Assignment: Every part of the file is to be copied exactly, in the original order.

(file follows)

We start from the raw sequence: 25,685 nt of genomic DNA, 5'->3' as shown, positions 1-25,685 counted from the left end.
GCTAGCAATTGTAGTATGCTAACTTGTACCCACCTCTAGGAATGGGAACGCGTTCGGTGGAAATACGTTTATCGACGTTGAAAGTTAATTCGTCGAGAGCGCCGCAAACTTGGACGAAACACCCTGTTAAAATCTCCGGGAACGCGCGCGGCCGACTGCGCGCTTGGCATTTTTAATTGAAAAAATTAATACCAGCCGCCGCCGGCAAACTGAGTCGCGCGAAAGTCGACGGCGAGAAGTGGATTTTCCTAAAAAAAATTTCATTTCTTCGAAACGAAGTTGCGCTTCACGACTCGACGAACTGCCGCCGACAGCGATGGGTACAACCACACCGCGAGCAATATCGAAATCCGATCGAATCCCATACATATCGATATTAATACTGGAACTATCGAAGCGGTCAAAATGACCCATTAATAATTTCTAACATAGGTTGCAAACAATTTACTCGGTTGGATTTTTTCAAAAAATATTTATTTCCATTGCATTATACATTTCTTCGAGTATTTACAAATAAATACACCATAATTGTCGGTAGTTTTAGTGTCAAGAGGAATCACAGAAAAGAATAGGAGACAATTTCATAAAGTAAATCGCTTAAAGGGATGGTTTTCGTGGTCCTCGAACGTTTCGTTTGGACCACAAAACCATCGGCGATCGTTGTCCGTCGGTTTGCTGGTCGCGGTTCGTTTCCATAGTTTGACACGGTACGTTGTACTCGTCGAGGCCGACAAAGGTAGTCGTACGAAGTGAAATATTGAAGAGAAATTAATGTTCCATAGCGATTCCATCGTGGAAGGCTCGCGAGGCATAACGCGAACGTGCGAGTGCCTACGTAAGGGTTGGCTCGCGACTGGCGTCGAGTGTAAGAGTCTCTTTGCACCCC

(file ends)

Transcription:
We start from the raw sequence: 25,685 nt of genomic DNA, 5'->3' as shown, positions 1-25,685 counted from the left end.
GCTAGCAATTGTAGTATGCTAACTTGTACCCACCTCTAGGAATGGGAACGCGTTCGGTGGAAATACGTTTATCGACGTTGAAAGTTAATTCGTCGAGAGCGCCGCAAACTTGGACGAAACACCCTGTTAAAATCTCCGGGAACGCGCGCGGCCGACTGCGCGCTTGGCATTTTTAATTGAAAAAATTAATACCAGCCGCCGCCGGCAAACTGAGTCGCGCGAAAGTCGACGGCGAGAAGTGGATTTTCCTAAAAAAAATTTCATTTCTTCGAAACGAAGTTGCGCTTCACGACTCGACGAACTGCCGCCGACAGCGATGGGTACAACCACACCGCGAGCAATATCGAAATCCGATCGAATCCCATACATATCGATATTAATACTGGAACTATCGAAGCGGTCAAAATGACCCATTAATAATTTCTAACATAGGTTGCAAACAATTTACTCGGTTGGATTTTTTCAAAAAATATTTATTTCCATTGCATTATACATTTCTTCGAGTATTTACAAATAAATACACCATAATTGTCGGTAGTTTTAGTGTCAAGAGGAATCACAGAAAAGAATAGGAGACAATTTCATAAAGTAAATCGCTTAAAGGGATGGTTTTCGTGGTCCTCGAACGTTTCGTTTGGACCACAAAACCATCGGCGATCGTTGTCCGTCGGTTTGCTGGTCGCGGTTCGTTTCCATAGTTTGACACGGTACGTTGTACTCGTCGAGGCCGACAAAGGTAGTCGTACGAAGTGAAATATTGAAGAGAAATTAATGTTCCATAGCGATTCCATCGTGGAAGGCTCGCGAGGCATAACGCGAACGTGCGAGTGCCTACGTAAGGGTTGGCTCGCGACTGGCGTCGAGTGTAAGAGTCTCTTTGCACCCC